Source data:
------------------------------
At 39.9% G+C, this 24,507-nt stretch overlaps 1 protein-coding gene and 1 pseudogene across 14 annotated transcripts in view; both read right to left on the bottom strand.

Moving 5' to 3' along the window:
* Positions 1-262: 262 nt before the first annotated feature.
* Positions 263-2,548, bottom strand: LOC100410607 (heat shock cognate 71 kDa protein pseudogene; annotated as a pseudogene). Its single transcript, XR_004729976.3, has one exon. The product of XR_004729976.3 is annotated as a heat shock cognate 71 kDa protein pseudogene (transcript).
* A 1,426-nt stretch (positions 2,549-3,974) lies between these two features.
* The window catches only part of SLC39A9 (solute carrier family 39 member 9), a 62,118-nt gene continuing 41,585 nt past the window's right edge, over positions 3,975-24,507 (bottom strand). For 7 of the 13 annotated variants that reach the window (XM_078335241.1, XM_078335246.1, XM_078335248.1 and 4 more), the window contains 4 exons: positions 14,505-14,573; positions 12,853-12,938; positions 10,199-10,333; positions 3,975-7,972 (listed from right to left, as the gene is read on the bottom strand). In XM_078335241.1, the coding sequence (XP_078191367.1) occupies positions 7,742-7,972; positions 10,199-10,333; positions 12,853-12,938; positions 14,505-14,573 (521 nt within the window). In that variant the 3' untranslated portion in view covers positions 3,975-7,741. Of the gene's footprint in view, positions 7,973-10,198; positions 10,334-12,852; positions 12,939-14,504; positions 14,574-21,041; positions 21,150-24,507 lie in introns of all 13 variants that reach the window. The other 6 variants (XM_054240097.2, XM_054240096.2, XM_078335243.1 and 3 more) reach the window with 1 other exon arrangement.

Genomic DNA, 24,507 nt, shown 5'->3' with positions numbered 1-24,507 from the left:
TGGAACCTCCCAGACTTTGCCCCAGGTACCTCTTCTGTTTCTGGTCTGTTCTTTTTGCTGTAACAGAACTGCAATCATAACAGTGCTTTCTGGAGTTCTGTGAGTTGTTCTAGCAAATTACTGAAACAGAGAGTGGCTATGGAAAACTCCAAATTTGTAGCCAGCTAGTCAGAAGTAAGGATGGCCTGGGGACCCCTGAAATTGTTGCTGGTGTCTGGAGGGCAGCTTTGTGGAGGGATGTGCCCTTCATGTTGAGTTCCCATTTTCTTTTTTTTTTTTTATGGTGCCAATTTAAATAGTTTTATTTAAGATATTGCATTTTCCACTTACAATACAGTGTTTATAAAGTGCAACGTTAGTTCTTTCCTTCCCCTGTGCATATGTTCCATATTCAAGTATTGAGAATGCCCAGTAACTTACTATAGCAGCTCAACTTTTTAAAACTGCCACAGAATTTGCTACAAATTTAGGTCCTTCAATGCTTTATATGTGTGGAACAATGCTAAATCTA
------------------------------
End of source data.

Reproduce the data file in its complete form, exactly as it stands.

At 39.9% G+C, this 24,507-nt stretch overlaps 1 protein-coding gene and 1 pseudogene across 14 annotated transcripts in view; both read right to left on the bottom strand.

Moving 5' to 3' along the window:
* Positions 1-262: 262 nt before the first annotated feature.
* Positions 263-2,548, bottom strand: LOC100410607 (heat shock cognate 71 kDa protein pseudogene; annotated as a pseudogene). Its single transcript, XR_004729976.3, has one exon. The product of XR_004729976.3 is annotated as a heat shock cognate 71 kDa protein pseudogene (transcript).
* A 1,426-nt stretch (positions 2,549-3,974) lies between these two features.
* The window catches only part of SLC39A9 (solute carrier family 39 member 9), a 62,118-nt gene continuing 41,585 nt past the window's right edge, over positions 3,975-24,507 (bottom strand). For 7 of the 13 annotated variants that reach the window (XM_078335241.1, XM_078335246.1, XM_078335248.1 and 4 more), the window contains 4 exons: positions 14,505-14,573; positions 12,853-12,938; positions 10,199-10,333; positions 3,975-7,972 (listed from right to left, as the gene is read on the bottom strand). In XM_078335241.1, the coding sequence (XP_078191367.1) occupies positions 7,742-7,972; positions 10,199-10,333; positions 12,853-12,938; positions 14,505-14,573 (521 nt within the window). In that variant the 3' untranslated portion in view covers positions 3,975-7,741. Of the gene's footprint in view, positions 7,973-10,198; positions 10,334-12,852; positions 12,939-14,504; positions 14,574-21,041; positions 21,150-24,507 lie in introns of all 13 variants that reach the window. The other 6 variants (XM_054240097.2, XM_054240096.2, XM_078335243.1 and 3 more) reach the window with 1 other exon arrangement.

Genomic DNA, 24,507 nt, shown 5'->3' with positions numbered 1-24,507 from the left:
TGGAACCTCCCAGACTTTGCCCCAGGTACCTCTTCTGTTTCTGGTCTGTTCTTTTTGCTGTAACAGAACTGCAATCATAACAGTGCTTTCTGGAGTTCTGTGAGTTGTTCTAGCAAATTACTGAAACAGAGAGTGGCTATGGAAAACTCCAAATTTGTAGCCAGCTAGTCAGAAGTAAGGATGGCCTGGGGACCCCTGAAATTGTTGCTGGTGTCTGGAGGGCAGCTTTGTGGAGGGATGTGCCCTTCATGTTGAGTTCCCATTTTCTTTTTTTTTTTTTATGGTGCCAATTTAAATAGTTTTATTTAAGATATTGCATTTTCCACTTACAATACAGTGTTTATAAAGTGCAACGTTAGTTCTTTCCTTCCCCTGTGCATATGTTCCATATTCAAGTATTGAGAATGCCCAGTAACTTACTATAGCAGCTCAACTTTTTAAAACTGCCACAGAATTTGCTACAAATTTAGGTCCTTCAATGCTTTATATGTGTGGAACAATGCTAAATCTA